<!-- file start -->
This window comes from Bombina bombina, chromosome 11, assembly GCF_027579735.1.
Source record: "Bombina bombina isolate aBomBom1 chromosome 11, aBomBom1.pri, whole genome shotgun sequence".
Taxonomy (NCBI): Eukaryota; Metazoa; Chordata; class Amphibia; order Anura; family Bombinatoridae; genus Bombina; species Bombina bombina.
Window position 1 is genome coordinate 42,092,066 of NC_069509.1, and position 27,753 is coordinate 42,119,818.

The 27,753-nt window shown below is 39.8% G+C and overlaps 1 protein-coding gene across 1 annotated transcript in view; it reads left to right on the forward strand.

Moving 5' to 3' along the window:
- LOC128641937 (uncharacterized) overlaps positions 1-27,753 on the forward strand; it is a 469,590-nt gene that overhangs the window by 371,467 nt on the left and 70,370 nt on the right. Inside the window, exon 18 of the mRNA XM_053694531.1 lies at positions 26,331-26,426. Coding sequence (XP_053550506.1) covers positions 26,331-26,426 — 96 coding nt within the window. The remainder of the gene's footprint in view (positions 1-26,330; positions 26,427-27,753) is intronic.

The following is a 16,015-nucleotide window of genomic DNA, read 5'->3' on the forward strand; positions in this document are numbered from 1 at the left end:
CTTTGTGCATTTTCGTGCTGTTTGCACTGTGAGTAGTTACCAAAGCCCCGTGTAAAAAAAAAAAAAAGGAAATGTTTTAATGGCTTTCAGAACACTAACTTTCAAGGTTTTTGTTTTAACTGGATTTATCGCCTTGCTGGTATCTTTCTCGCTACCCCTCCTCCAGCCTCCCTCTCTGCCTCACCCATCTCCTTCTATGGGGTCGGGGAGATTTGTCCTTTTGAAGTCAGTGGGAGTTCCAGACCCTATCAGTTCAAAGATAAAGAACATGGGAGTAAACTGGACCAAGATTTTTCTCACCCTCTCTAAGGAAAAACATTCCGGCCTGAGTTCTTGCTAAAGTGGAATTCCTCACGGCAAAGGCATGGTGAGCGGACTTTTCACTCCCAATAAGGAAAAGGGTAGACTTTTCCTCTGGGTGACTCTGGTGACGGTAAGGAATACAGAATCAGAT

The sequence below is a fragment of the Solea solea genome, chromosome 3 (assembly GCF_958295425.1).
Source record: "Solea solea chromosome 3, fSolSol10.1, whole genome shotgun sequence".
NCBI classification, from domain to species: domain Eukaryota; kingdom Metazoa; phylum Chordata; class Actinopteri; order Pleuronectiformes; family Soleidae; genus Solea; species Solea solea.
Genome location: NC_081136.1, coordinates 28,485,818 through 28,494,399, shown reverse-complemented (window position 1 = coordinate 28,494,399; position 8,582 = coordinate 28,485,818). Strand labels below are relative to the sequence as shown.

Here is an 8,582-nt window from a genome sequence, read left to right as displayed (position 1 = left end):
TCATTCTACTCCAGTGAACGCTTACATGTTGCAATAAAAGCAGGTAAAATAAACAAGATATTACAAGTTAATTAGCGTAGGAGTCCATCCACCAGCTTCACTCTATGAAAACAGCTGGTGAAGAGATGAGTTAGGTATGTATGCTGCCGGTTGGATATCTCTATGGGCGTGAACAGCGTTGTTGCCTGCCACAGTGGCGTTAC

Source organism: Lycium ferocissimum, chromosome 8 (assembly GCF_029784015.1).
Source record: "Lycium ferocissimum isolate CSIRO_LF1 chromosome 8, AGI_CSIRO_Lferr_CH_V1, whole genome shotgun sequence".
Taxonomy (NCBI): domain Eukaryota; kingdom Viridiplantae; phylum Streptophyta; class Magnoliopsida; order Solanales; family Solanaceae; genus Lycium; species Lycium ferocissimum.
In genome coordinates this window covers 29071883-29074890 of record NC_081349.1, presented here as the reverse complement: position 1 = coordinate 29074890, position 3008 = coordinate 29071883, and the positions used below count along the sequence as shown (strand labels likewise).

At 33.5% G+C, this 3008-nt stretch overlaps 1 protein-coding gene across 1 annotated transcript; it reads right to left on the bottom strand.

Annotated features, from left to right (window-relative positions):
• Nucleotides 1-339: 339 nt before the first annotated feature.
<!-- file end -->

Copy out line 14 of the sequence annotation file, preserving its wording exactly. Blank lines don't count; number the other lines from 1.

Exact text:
Here is an 8,582-nt window from a genome sequence, read left to right as displayed (position 1 = left end):